The current financial meltdown offers a good model for other, far more serious disruptions that are on their way. If you think the greed-maddened, amoral stupidity of the investment bankers was unique, take a closer look at the masters of our supplies of food, water and energy.
Remember the television ads (which have apparently eaten out any sense of communal identity and intelligence our nation once had) that depicted investment banks as bastions of integrity and reliability — really just large versions of George Bailey’s bank in It’s a Wonderful Life? Now we know that the reality was closer to Casino, a bunch of crazed crooks gambling with other people’s money until time and chance happened to them all, with substantial collateral damage.
It’s time to look behind the curtain of those smarmy farm scenes you see on TV whenever the Farm Bureau or Cargill wants something from Congress. The growing of crops and the raising of animals for food in this country is in the hands not of those nice families of actors you’re shown gathered around kitchen tables in modest farmhouses, but of the same stripe of greed-crazed corporate idiots as is the financial system. Industrial agriculture is destroying seven tons of topsoil for every ton of food or fiber it harvests, and has been since the 1970s. Agricultural chemicals are poisoning our water supply and have created vast dead zones off our coasts. Industrial concentration camps in which animals are confined and force-fed yield enormous quantities of protein of steadily decreasing quality and increasing probability of contamination. When this bubble bursts it won’t make it hard to get a loan. It will make it hard to find food.
Then there are the smart, elegant and just so nice people on the Exxon commercials, soothingly assuring us that the nice company has everything under control, and all will be well if we just let them drill more American wells. What claptrap. If we could access every known or suspected drop of American oil immediately (we can’t) and if we could bring it to market immediately in sufficient volume to replace all imported oil (and we can’t) we would then achieve energy independence for just about 39 months. While Exxon is soothing us, the oil production of just about every oilfield in the world is steadily and irrevocably declining while demand, just as steadily, rises.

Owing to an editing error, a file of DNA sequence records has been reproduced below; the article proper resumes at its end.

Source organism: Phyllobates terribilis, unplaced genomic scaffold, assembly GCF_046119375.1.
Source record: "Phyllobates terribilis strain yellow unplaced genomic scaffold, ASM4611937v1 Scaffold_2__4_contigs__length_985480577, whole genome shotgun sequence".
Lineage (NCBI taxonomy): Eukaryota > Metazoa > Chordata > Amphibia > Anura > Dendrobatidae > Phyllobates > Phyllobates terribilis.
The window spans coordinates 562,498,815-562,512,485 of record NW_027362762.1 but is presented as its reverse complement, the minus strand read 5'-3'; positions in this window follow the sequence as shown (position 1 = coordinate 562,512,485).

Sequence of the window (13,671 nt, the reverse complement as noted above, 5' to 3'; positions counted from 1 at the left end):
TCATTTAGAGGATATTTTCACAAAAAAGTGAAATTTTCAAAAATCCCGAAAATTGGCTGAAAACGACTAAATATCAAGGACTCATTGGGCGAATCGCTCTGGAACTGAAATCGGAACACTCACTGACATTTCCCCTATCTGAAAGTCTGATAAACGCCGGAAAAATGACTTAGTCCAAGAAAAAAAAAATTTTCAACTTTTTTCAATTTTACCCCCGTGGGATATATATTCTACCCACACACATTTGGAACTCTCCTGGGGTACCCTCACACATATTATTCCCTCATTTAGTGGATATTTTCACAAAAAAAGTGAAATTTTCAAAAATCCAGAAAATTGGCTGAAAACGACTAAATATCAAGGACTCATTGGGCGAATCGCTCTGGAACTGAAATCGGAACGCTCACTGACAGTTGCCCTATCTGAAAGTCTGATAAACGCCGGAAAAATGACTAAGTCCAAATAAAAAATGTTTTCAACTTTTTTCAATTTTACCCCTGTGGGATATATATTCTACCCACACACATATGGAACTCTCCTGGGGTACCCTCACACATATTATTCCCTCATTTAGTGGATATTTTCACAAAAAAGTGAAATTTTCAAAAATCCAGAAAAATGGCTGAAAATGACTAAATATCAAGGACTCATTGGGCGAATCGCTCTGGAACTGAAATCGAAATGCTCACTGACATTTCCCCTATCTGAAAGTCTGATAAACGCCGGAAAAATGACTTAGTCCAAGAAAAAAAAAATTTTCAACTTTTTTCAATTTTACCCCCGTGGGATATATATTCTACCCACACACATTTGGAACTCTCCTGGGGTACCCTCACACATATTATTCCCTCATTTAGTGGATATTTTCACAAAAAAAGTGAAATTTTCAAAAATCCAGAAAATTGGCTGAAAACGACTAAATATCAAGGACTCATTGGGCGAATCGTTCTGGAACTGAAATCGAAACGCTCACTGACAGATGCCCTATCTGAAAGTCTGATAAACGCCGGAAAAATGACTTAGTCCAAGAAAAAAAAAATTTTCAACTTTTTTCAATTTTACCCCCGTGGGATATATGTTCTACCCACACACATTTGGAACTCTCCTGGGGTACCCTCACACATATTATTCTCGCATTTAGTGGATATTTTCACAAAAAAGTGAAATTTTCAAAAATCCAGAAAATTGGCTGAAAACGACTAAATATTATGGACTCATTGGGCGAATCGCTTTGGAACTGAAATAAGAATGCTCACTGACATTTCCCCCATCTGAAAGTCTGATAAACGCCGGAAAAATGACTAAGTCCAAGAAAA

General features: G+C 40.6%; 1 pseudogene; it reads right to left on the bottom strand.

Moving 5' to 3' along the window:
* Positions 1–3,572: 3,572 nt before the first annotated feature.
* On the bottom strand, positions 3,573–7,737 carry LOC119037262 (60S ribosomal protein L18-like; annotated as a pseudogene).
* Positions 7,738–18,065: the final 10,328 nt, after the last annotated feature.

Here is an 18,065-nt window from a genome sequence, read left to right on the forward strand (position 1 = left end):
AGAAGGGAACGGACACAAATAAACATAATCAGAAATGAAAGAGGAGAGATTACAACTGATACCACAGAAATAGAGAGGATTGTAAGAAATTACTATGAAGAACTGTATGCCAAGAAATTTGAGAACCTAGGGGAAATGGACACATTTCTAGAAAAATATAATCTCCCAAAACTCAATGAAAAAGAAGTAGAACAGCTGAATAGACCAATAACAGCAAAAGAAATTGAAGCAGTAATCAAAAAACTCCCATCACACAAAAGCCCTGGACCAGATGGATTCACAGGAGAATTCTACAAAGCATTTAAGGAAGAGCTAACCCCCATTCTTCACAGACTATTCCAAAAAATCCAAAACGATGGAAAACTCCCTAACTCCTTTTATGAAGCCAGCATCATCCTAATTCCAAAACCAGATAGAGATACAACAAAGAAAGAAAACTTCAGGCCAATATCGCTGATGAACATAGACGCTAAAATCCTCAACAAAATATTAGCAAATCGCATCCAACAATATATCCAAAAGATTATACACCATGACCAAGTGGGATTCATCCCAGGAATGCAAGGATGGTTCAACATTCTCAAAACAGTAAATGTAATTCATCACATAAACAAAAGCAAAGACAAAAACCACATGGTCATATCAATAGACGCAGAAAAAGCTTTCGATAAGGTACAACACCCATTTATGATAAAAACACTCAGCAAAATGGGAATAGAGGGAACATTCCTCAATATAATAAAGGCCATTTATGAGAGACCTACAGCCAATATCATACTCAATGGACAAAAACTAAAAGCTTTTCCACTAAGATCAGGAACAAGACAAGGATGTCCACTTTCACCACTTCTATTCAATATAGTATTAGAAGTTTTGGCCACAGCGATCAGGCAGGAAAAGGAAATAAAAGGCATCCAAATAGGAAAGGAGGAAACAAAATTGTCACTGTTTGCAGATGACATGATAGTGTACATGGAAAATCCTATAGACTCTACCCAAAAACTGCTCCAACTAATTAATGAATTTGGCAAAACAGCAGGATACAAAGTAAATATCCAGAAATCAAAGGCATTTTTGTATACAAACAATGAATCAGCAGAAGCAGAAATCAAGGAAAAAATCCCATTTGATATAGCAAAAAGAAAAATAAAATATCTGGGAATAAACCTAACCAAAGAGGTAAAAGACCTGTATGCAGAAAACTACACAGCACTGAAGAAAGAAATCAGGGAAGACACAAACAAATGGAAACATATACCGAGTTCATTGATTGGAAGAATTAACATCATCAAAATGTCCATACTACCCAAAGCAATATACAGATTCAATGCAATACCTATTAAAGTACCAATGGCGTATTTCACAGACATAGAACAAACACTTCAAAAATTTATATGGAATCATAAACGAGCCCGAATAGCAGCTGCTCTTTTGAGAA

Our water supply is so far off the radar there aren’t even any TV commercials about it. Yet the aquifers and reservoirs that supply our farms and cities are shrinking, in many cases without any possibility of replenishment. (Yes, if the droughts miraculously end, and global warming stops, and the mountain snow packs get built up again, some of the surface waters would come back. But there is no string of miracles possible that would restore the Ogallala Aquifer, the rapidly shrinking underground source of water for America’s Midwest.) Maybe you can imagine life without mortgages, with reduced food supplies, and no car. But no water?
Look at the folks who are running the ag industry, the oil bidness, the water companies and the energy companies, and you are going to find the same combination of greed, blind faith in technical wizardry and eternal growth, denial of plain realities, and contempt for the common people as you now see in those who brought us the financial meltdown. Look at the folks who are discussing these problems in Congress — and you won’t find any.
What’s going on now they’re calling the worst since the Great Depression. What we need to know, but will not learn from TV ads, is that the worst is yet to come.